The two Strickland prongs may be shown if "an attorney's gross misadvice of sentencing exposure . . . prevents defendant from making a fair evaluation of a plea offer and induces him to reject a plea agreement he otherwise would likely have accepted." Ibid. Each attorney representing a defendant on separate indictments is required to advise a defendant regarding his or her optimal defense strategy to all the indictments, not simply those for which that attorney represents the defendant. See State v. Roundtree, 388 N.J. Super. 190, 212-13 (App. Div. 2006), certif. denied, 192 N.J. 66 (2007). Thus, both Butler and Adolf had the duty to advise defendant concerning his mandatory extended term eligibility on the 564 indictment if first convicted on the earlier 218 indictment. Defendant's contention fails based upon his own testimony that he was aware that he was facing an extended term on the subsequent 564 indictment. Defendant's enhanced sentence exposure on the 564 indictment could only be on a mandatory basis if first convicted on the earlier 218 indictment. Although defendant's testimony was somewhat confusing, inferentially it provided ample proof that he knew that he was facing a mandatory extended term if subsequently convicted on the 564 indictment. Because he was aware of the mandatory penal consequences to which he would be exposed if convicted first on indictment 218 and then 564, Butler's failure to advise him of his potential mandatory extended term eligibility did not cause him to reject a plea agreement he otherwise would likely have accepted.

Moreover, contrary to defendant's contention, it would not make any difference whether 564 was tried first, so long as he knew that a mandatory extended term was appropriate on a second drug-related conviction. Judge Barisonek's determination that defendant was aware of both his mandatory and discretionary extended-term eligibilities was based upon sufficient credible evidence in the record. Defendant failed to satisfy the second Strickland prong. We see no reason to intervene.

We next address defendant's several other PCR claims that the judge found did not warrant a plenary hearing. We need not describe or explore the formidable procedural obstacles to any grant of relief. See R. 3:22-3; R. 3:22-4; R. 3:22-5; State v. Mitchell, 126 N.J. 565 (1992). "If the court perceives that holding an evidentiary hearing will not aid the court's analysis of whether defendant is entitled to post-conviction relief or that the defendant's allegations are too vague, conclusory, or speculative to warrant an evidentiary hearing, then an evidentiary hearing need not be granted." State v. Marshall, 148 N.J. 89, 158, cert. denied, 522 U.S. 850, 118 S.Ct. 140, 139 L.Ed. 2d 88 (1997) (internal citations omitted).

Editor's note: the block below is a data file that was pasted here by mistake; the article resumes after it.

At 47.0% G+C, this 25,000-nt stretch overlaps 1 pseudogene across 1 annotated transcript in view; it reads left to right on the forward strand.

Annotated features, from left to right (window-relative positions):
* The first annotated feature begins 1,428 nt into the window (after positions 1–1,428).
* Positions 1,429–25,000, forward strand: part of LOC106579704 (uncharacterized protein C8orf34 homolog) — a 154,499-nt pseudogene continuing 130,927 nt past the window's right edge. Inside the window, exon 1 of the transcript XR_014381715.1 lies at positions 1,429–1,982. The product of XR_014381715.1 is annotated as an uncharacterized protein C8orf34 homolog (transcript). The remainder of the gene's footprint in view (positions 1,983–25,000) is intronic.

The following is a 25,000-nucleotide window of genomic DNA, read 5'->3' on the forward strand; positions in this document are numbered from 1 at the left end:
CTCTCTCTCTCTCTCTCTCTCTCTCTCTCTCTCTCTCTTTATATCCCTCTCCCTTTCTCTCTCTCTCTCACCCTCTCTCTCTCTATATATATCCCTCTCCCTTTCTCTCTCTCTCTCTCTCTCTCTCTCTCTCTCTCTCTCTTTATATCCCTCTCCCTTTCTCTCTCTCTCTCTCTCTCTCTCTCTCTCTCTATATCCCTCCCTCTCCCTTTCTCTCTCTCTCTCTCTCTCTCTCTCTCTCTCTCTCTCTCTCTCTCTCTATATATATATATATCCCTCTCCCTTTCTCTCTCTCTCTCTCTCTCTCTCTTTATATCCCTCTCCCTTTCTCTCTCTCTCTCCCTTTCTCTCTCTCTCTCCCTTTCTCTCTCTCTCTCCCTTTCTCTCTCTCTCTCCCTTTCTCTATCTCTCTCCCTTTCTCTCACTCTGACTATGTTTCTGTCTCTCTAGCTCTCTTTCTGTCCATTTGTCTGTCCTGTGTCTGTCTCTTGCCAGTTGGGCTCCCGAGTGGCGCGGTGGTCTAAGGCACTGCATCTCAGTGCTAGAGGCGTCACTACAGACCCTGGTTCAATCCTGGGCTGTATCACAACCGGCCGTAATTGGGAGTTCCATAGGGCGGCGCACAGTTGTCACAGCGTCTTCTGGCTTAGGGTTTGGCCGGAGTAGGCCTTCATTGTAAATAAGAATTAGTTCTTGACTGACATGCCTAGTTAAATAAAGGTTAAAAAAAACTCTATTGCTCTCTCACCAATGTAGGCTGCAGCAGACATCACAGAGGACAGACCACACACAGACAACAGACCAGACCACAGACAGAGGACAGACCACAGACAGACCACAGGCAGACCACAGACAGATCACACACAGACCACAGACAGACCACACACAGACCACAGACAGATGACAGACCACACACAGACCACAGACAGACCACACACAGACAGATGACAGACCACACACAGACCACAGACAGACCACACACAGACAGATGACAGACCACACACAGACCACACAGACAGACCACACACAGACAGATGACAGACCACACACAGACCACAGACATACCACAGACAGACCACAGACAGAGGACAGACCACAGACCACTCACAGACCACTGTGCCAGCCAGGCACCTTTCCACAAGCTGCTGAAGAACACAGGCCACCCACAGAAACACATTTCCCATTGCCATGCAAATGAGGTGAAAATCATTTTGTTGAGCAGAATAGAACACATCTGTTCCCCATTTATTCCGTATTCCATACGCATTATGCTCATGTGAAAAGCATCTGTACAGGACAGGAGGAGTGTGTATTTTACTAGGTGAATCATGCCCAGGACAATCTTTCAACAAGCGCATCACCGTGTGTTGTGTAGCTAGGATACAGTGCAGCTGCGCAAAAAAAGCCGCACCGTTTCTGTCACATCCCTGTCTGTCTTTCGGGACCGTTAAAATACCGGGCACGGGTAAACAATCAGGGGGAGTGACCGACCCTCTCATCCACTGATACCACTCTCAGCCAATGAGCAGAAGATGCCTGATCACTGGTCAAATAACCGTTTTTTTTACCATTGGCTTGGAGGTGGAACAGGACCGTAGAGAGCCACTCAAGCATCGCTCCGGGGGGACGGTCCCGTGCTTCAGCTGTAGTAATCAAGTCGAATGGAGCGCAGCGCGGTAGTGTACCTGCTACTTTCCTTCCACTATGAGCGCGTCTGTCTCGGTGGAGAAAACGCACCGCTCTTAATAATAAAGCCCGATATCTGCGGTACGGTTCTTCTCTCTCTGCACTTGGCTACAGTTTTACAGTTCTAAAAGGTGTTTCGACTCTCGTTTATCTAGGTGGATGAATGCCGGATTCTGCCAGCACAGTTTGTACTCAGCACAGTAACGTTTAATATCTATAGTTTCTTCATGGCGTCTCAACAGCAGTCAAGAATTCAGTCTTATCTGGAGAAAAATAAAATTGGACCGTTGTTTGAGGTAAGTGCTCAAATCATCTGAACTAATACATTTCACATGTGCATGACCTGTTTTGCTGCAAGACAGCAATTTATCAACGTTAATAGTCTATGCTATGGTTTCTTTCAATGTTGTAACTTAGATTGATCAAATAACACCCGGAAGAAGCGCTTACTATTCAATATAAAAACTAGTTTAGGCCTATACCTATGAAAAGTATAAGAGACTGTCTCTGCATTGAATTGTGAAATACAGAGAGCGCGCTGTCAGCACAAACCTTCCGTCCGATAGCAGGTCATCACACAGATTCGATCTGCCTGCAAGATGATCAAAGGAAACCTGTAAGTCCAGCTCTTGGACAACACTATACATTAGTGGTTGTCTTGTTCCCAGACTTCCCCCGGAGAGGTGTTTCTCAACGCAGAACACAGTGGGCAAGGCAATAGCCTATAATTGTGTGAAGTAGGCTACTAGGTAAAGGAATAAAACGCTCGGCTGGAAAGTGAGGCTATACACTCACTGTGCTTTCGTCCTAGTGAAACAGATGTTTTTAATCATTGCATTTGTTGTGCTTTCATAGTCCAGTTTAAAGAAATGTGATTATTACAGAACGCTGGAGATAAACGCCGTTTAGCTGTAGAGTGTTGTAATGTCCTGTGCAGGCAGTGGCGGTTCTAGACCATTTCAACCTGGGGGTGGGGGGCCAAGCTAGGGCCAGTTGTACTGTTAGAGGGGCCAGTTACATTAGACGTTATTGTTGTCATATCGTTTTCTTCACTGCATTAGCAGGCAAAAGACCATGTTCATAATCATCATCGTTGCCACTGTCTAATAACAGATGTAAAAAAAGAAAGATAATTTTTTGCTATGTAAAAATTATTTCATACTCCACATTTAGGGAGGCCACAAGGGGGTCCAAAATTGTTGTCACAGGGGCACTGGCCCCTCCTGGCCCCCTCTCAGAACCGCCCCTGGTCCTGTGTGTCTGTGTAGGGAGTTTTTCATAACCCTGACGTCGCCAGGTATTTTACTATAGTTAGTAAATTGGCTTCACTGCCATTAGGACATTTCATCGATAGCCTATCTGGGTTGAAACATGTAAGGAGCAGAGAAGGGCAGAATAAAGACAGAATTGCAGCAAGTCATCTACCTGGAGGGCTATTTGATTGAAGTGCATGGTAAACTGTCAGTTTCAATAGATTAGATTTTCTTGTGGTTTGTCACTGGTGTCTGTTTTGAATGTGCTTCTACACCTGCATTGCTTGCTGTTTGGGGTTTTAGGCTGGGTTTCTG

Defendant maintains he was entitled to a hearing on his claim that Butler had a conflict of interest because he had been a municipal prosecutor in Union County. A municipal prosecutor is precluded "from simultaneously serving as defense counsel in the same county in which he or she serves as a municipal prosecutor." State v. Clark, 162 N.J. 201, 207 (2000) (emphasis added). Defendant's counsel did not simultaneously serve in both positions. He ceased serving as a municipal prosecutor on December 31, 2000, approximately one and one-half months prior to defendant's indictment on 218. Moreover, defendant raised the same argument in his direct appeal, which the appellate panel determined had insufficient merit to warrant discussion in a written opinion. Defendant is barred from raising an argument previously decided. R. 3:22-5. Moreover, PCR counsel conceded, when asked by Judge Barisonek, that he had no other facts to establish a conflict of interest other than the bald assertion that he was a municipal prosecutor.

In his point III argument, defendant asserts that at the time of sentencing Judge Barisonek relied upon safety of the community in finding defendant eligible for an extended-term sentence, is equally unavailing. However, a review of the sentencing record indicates that the judge did not rely on the need to protect the public but instead he reviewed and determined that defendant's criminal record of convictions rendered him statutorily eligible for a discretionary enhanced-term, the very same analysis determined to be appropriate in State v. Pierce, 188 N.J. 155, 168 (2006).

In his appeal of the judge's denial of his motion to reduce his sentence, we noted that although the presumptive extended term imposed did not render it illegal under Natale,*fn5 defendant did not raise an Apprendi*fn6 claim in his direct appeal but only in his post conviction motion filed two months after certification had been denied in his direct appeal. Thus, even if Judge Barisonek relied upon safety of the public as the criterion for determining defendant's eligibility for a discretionary prospective term, which he did not, defendant would not be entitled to a collateral review of his sentence based upon the decision in Pierce. See State v. Thomas, 188 N.J. 137, 147 (2006).

We also agree with Judge Barisonek that defendant failed to present a prima facie case to warrant an evidentiary hearing on the claims that counsel was ineffective for failing to: (1) move to suppress the black hat and drugs found inside the hat; (2) object to the prosecutor's closing argument; (3) argue that the State failed to meet its burden of proof that the drug transaction occurred within 500 feet of a public park; and (4) object to the admissibility of the laboratory report.